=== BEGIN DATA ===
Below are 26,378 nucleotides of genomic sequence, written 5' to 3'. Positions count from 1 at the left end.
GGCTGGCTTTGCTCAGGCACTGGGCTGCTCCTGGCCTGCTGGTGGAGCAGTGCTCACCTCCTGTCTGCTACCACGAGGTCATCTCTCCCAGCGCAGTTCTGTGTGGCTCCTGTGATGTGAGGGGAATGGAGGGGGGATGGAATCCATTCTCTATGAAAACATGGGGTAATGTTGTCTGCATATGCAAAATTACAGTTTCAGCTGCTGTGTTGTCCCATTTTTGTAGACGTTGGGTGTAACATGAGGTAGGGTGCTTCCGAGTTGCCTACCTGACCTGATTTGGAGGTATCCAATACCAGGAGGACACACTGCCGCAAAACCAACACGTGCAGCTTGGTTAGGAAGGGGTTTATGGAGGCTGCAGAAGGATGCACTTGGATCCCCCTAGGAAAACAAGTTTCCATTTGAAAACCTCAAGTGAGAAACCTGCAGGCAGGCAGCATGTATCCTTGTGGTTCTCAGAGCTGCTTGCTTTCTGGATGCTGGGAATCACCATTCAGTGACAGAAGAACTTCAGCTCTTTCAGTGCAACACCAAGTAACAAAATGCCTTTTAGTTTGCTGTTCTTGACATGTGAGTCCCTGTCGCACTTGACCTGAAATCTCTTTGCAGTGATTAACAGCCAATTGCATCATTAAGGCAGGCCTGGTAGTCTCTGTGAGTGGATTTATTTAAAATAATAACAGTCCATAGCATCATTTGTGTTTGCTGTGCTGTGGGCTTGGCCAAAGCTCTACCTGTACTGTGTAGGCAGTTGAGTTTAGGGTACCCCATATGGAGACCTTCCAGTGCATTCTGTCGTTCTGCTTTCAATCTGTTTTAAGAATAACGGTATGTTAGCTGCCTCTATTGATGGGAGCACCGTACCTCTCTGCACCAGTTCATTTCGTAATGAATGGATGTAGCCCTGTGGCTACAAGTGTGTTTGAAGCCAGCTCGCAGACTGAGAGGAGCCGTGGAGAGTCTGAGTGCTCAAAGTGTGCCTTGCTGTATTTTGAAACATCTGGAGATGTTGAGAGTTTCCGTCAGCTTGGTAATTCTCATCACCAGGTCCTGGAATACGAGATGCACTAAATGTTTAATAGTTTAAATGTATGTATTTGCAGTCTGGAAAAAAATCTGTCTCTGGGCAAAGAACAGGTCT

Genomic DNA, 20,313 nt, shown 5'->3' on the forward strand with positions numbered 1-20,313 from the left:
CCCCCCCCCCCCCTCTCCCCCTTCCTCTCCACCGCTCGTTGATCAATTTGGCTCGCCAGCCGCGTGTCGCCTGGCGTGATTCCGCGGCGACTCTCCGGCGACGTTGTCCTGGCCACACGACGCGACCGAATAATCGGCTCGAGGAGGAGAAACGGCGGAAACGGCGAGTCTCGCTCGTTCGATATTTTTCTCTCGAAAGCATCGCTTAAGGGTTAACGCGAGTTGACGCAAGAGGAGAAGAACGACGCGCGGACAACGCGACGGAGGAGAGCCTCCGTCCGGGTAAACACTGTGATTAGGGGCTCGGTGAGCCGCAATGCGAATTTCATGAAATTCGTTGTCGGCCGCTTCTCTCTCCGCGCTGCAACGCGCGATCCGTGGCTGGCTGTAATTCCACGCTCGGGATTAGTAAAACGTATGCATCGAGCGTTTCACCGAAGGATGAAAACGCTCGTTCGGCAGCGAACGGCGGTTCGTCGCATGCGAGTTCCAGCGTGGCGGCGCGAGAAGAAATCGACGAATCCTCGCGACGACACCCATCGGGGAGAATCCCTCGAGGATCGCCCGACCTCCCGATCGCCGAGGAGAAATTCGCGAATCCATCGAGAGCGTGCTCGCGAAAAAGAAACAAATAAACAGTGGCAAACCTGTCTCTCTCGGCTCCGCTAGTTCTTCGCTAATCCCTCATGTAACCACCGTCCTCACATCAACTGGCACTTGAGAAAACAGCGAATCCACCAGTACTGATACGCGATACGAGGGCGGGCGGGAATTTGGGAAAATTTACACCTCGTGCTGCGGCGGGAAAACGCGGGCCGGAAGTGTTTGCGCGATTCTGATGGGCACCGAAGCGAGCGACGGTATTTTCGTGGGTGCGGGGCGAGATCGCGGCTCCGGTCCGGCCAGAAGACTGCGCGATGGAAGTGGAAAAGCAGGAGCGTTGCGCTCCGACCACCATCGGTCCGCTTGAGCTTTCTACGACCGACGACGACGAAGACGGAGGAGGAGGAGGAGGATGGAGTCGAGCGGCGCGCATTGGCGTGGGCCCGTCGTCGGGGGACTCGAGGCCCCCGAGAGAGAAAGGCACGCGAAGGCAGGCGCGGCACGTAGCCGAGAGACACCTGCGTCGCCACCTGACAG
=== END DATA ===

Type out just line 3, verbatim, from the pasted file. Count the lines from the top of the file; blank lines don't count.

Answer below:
Genomic DNA, 20,313 nt, shown 5'->3' on the forward strand with positions numbered 1-20,313 from the left: